Before calling "bullshit" make sure you have the facts straight. You don't.
The coffee was 185, not 180. 180 was not "standard". And 180 is more than hot
enough to cause very serious burns.
On May 11, 11:22 pm, " email@example.com"
Wow since you are such a wealth of information why not explain to the
a valid reason for brewing and serving coffee at the same temperature
the rinse cycle in a commercial dishwasher must be set to in order to
the dishes are sterilized during the cleaning process...
Also, how long must a person NOT DRINK the coffee served to them at
before they can safely consume a beverage which is some 60 degrees
than home hot water heaters are set to prevent scalding injuries...
There is no reason to serve beverages that hot when the only reasoning
ever heard behind the temperature is "it preserves the flavoring of
Which company do you work for, McD's or Dunkin's ???
"Recommended" by whom ? The NIST lab, the FDA ? Oh, I think
that you are referring to the standards set by the restaurants...
Don't BUY coffee that far in advance... If you MUST do that, stop
your car somewhere safe and pour it from the disposable cup it
was served to you in and keep it in a thermally insulated travel
mug which will keep it warmer longer...
Not really... But then again scalding injuries to internal tissues
are something you are not able to see and not necessarily always
And it is better to be foolish than stupid... You are stupid
if you think that all coffee should be brewed and served
as hot as the water used in a commercial dishwasher just
so that some people who are rushing to get to work 100 miles
away from where they bought their coffee will still have a warm
drink when they arrive...
Instead of believing me (which you won't), why don't you do a simple web
search. You'll find 180F to 200F temperatures recommended. ...or would you
rather just remain ignorant?
Here's a starter:
"Water temperature is crucial to the proper extraction of flavor from
the ground coffee. The recommended brewing temperature of coffee is
93 °C (199.4 °F)."
Others have differing temperatures, but they're all hotter than your *stupid*
suggestion of 120F.
Are you always this stupid? (rhetorical question; we know the answer)
On Thu, 13 May 2010 22:34:05 -0500, " firstname.lastname@example.org"
Speaking of popcorn..........I found out this weekend that I was a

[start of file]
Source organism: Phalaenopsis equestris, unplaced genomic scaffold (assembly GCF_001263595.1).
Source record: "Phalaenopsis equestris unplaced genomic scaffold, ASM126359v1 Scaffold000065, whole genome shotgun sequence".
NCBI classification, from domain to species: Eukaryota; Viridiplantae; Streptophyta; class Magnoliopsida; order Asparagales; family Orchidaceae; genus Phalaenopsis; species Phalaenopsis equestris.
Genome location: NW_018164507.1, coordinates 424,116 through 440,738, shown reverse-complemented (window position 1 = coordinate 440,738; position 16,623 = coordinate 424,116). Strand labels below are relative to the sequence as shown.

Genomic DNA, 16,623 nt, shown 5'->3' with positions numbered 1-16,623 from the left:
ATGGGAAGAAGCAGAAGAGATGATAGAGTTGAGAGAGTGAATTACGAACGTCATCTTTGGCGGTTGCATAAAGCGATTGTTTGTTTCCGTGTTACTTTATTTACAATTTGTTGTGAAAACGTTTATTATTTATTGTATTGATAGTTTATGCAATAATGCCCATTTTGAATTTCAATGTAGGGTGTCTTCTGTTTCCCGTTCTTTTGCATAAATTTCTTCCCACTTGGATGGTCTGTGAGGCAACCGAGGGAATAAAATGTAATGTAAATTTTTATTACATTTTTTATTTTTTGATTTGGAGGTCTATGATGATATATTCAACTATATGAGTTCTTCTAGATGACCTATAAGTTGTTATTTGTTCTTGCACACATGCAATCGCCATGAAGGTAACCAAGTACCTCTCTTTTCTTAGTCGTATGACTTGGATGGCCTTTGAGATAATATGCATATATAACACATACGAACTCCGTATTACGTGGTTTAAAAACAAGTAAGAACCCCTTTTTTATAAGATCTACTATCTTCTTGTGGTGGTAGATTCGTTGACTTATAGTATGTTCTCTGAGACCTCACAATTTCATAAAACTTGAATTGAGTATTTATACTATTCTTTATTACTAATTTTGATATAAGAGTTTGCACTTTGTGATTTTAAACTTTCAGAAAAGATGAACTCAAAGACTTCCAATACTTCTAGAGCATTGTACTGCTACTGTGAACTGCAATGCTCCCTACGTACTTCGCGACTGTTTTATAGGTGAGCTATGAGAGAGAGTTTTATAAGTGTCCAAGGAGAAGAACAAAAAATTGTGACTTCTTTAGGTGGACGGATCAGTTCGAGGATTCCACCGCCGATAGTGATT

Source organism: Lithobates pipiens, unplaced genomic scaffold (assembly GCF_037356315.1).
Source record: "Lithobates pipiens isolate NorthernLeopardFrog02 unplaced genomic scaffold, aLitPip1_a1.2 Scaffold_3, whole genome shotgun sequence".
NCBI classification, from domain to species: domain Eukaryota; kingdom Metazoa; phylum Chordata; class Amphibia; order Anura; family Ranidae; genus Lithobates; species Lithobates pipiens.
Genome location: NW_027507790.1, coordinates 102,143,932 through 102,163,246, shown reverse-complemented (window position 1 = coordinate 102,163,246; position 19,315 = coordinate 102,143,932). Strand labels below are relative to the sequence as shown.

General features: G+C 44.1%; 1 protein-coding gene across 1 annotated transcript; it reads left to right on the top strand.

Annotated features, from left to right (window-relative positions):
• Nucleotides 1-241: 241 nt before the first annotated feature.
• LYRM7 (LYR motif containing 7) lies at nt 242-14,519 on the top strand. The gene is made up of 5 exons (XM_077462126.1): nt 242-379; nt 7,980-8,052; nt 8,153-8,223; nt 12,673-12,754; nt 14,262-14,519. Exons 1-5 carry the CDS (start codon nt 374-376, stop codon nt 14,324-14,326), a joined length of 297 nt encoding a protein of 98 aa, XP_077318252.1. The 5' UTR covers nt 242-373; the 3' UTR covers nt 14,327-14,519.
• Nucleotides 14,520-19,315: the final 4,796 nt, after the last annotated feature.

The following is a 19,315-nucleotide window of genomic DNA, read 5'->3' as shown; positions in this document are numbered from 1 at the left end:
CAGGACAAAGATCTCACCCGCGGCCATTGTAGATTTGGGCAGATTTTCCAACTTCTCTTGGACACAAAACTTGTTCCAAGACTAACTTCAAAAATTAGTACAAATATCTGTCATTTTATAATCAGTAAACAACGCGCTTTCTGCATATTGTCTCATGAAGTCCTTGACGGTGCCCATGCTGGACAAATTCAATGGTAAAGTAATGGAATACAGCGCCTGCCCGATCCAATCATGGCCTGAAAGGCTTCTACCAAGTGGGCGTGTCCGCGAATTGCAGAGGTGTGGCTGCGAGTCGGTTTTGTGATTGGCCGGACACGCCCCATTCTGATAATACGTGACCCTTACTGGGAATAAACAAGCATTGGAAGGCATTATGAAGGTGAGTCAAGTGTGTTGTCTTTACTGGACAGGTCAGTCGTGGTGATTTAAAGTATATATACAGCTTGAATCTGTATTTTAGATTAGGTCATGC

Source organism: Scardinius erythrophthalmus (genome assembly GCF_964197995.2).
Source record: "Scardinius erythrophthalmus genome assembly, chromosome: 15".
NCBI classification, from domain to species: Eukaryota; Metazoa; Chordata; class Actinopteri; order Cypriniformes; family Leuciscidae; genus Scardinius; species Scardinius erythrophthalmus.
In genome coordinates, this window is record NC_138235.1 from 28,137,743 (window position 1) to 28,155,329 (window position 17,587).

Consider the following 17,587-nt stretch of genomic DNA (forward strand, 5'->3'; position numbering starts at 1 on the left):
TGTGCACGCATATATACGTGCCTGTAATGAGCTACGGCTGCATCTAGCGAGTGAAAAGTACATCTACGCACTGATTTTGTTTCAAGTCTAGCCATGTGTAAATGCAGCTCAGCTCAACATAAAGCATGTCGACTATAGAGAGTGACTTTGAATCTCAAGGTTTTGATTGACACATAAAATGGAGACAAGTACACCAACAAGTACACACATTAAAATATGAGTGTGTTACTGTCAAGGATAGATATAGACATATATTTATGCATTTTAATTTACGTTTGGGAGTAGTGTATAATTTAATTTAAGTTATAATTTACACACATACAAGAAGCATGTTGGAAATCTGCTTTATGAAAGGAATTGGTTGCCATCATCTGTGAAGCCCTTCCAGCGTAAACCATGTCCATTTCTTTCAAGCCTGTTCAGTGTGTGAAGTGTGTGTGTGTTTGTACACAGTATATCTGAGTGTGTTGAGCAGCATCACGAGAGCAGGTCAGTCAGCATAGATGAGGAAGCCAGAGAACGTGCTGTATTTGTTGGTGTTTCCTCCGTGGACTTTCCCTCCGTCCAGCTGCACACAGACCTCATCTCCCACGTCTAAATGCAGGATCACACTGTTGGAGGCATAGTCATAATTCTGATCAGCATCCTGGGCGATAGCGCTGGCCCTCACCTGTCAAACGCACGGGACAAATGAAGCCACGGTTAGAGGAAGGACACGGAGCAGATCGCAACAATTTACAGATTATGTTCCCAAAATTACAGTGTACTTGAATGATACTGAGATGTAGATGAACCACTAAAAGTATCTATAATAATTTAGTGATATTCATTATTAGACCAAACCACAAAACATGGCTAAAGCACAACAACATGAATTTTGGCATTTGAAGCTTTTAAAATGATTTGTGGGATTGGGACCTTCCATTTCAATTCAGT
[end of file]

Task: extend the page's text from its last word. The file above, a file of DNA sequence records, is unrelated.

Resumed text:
diabetic, which means I have to give up butter.
Popping popcorn in a paper bag works like a charm. No clean up, also
no flavor. A little lemon pepper helps a little :(
I am learning that if food tastes good, spit it out.
Well, "symtom free" is quite a stretch, but low carb will be better
for you. As a diabetic, you are also at high risk for heart attack and
stroke, among other things, so low fat is also highly desirable.
If you are very disiplined about what you eat, you may reduce your
need for medications, and dramatically slow progression of the
In fact, if you are still considered "pre-diabetic" you may be able to
avoid ever crossing the line into diabetes.
It takes a lot of education and disipline, though. A lot of people
passively just let doctors and meds do it all. That's invariably a bad
route to follow.
My step-dad was a type I diabetic his entire life. He had all sorts of
related problems as he got older such as bad eyes, wounds that wouldn't
heal, poor circulation, etc., but never once had an insulin issue and was
always trim. I remember when the Atkins Diet first came out in the 80s. My
dad laughed and said, "So, someone's finally figured out that a diabetic
diet keeps you thin!" I was a ballet dancer and no one could figure out how
I "stayed so thin" while eating steak and salad with bleu cheese dressing.
Umm...because that whole meal has less than 10 grams of carbs (most of it
from the veggies) while the baked potato with cottage cheese the low-fat
bunch ate has nearly 40 grams.
Again, type I, not Type II, which is not an actual disease (broken Pancreas)
but rather a lifestyle screwup. Those morons never get off the couch and
live on sugar.
My Step-Dad was born with a busted Pancreas. He learned, early on, that he
COULD NOT eat sugar/carbs, and never did so. He even served in the military
in WWII, and they KNEW he had diabetes! His skills were that valuable! I am
VERY happy that I learned to live on a "diabetic/low-carb" diet in my teen
years. If not, I would probably have been too fat to have been a dancer and
I would have been a "normal" blimpy "'mercan". I would rather die than claim
that moniker. Of course, that was all 25-35 years ago :)
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